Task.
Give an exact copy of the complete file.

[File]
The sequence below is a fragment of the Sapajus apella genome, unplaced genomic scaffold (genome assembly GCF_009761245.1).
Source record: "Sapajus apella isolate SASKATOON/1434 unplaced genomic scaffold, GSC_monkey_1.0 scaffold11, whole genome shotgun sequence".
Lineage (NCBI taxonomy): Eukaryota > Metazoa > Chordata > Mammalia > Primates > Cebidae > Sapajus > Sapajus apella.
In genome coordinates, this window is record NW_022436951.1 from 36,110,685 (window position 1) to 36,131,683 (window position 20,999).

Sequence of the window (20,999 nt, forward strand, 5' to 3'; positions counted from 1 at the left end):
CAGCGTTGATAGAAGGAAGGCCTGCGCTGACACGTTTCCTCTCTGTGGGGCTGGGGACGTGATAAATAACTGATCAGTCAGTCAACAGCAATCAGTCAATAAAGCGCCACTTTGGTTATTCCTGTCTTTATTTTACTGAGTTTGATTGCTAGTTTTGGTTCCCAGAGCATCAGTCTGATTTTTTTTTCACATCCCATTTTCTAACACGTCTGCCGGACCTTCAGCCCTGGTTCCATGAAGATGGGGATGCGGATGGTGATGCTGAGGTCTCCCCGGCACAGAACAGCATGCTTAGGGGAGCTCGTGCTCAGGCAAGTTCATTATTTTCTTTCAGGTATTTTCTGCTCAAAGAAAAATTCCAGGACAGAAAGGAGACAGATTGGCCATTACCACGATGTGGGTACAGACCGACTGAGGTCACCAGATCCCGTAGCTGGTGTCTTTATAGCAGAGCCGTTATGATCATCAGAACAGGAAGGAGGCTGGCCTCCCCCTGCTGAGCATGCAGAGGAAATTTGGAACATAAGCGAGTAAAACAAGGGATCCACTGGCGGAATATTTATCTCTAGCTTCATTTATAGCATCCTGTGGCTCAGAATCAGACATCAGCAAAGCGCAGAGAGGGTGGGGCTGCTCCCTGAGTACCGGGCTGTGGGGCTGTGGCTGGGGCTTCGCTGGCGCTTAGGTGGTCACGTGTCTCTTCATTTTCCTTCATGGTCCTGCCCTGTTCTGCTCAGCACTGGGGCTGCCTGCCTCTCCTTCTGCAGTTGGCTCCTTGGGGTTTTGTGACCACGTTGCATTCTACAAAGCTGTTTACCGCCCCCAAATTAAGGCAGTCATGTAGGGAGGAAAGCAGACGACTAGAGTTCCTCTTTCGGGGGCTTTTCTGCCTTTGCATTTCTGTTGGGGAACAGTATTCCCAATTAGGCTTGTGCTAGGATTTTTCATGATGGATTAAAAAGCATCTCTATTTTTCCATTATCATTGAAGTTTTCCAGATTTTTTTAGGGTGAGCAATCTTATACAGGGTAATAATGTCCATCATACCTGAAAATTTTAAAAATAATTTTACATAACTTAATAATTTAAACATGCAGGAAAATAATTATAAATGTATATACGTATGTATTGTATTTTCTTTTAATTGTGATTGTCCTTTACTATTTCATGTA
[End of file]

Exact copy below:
The sequence below is a fragment of the Sapajus apella genome, unplaced genomic scaffold (genome assembly GCF_009761245.1).
Source record: "Sapajus apella isolate SASKATOON/1434 unplaced genomic scaffold, GSC_monkey_1.0 scaffold11, whole genome shotgun sequence".
Lineage (NCBI taxonomy): Eukaryota > Metazoa > Chordata > Mammalia > Primates > Cebidae > Sapajus > Sapajus apella.
In genome coordinates, this window is record NW_022436951.1 from 36,110,685 (window position 1) to 36,131,683 (window position 20,999).

Sequence of the window (20,999 nt, forward strand, 5' to 3'; positions counted from 1 at the left end):
CAGCGTTGATAGAAGGAAGGCCTGCGCTGACACGTTTCCTCTCTGTGGGGCTGGGGACGTGATAAATAACTGATCAGTCAGTCAACAGCAATCAGTCAATAAAGCGCCACTTTGGTTATTCCTGTCTTTATTTTACTGAGTTTGATTGCTAGTTTTGGTTCCCAGAGCATCAGTCTGATTTTTTTTTCACATCCCATTTTCTAACACGTCTGCCGGACCTTCAGCCCTGGTTCCATGAAGATGGGGATGCGGATGGTGATGCTGAGGTCTCCCCGGCACAGAACAGCATGCTTAGGGGAGCTCGTGCTCAGGCAAGTTCATTATTTTCTTTCAGGTATTTTCTGCTCAAAGAAAAATTCCAGGACAGAAAGGAGACAGATTGGCCATTACCACGATGTGGGTACAGACCGACTGAGGTCACCAGATCCCGTAGCTGGTGTCTTTATAGCAGAGCCGTTATGATCATCAGAACAGGAAGGAGGCTGGCCTCCCCCTGCTGAGCATGCAGAGGAAATTTGGAACATAAGCGAGTAAAACAAGGGATCCACTGGCGGAATATTTATCTCTAGCTTCATTTATAGCATCCTGTGGCTCAGAATCAGACATCAGCAAAGCGCAGAGAGGGTGGGGCTGCTCCCTGAGTACCGGGCTGTGGGGCTGTGGCTGGGGCTTCGCTGGCGCTTAGGTGGTCACGTGTCTCTTCATTTTCCTTCATGGTCCTGCCCTGTTCTGCTCAGCACTGGGGCTGCCTGCCTCTCCTTCTGCAGTTGGCTCCTTGGGGTTTTGTGACCACGTTGCATTCTACAAAGCTGTTTACCGCCCCCAAATTAAGGCAGTCATGTAGGGAGGAAAGCAGACGACTAGAGTTCCTCTTTCGGGGGCTTTTCTGCCTTTGCATTTCTGTTGGGGAACAGTATTCCCAATTAGGCTTGTGCTAGGATTTTTCATGATGGATTAAAAAGCATCTCTATTTTTCCATTATCATTGAAGTTTTCCAGATTTTTTTAGGGTGAGCAATCTTATACAGGGTAATAATGTCCATCATACCTGAAAATTTTAAAAATAATTTTACATAACTTAATAATTTAAACATGCAGGAAAATAATTATAAATGTATATACGTATGTATTGTATTTTCTTTTAATTGTGATTGTCCTTTACTATTTCATGTA